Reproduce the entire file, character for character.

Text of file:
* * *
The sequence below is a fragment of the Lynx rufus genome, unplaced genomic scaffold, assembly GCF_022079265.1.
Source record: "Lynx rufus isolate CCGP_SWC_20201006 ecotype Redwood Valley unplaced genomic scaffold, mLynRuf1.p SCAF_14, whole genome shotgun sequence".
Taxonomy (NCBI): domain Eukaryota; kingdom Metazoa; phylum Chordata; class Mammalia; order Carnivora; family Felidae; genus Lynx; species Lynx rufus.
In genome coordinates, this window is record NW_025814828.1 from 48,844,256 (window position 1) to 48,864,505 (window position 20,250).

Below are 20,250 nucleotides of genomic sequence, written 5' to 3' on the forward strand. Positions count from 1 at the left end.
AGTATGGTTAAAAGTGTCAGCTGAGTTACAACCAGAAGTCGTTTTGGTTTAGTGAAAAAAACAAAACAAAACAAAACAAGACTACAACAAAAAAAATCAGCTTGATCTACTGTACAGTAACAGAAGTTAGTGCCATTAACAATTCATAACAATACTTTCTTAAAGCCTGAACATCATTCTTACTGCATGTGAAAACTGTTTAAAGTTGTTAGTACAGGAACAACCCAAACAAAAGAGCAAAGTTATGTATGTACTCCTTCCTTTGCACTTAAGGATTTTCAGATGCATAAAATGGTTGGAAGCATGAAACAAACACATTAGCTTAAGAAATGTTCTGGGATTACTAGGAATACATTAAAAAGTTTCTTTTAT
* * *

The sequence below is a fragment of the Lynx rufus genome, unplaced genomic scaffold, assembly GCF_022079265.1.
Source record: "Lynx rufus isolate CCGP_SWC_20201006 ecotype Redwood Valley unplaced genomic scaffold, mLynRuf1.p SCAF_14, whole genome shotgun sequence".
Taxonomy (NCBI): domain Eukaryota; kingdom Metazoa; phylum Chordata; class Mammalia; order Carnivora; family Felidae; genus Lynx; species Lynx rufus.
In genome coordinates, this window is record NW_025814828.1 from 48,844,256 (window position 1) to 48,864,505 (window position 20,250).

Below are 20,250 nucleotides of genomic sequence, written 5' to 3' on the forward strand. Positions count from 1 at the left end.
AGTATGGTTAAAAGTGTCAGCTGAGTTACAACCAGAAGTCGTTTTGGTTTAGTGAAAAAAACAAAACAAAACAAAACAAGACTACAACAAAAAAAATCAGCTTGATCTACTGTACAGTAACAGAAGTTAGTGCCATTAACAATTCATAACAATACTTTCTTAAAGCCTGAACATCATTCTTACTGCATGTGAAAACTGTTTAAAGTTGTTAGTACAGGAACAACCCAAACAAAAGAGCAAAGTTATGTATGTACTCCTTCCTTTGCACTTAAGGATTTTCAGATGCATAAAATGGTTGGAAGCATGAAACAAACACATTAGCTTAAGAAATGTTCTGGGATTACTAGGAATACATTAAAAAGTTTCTTTTAT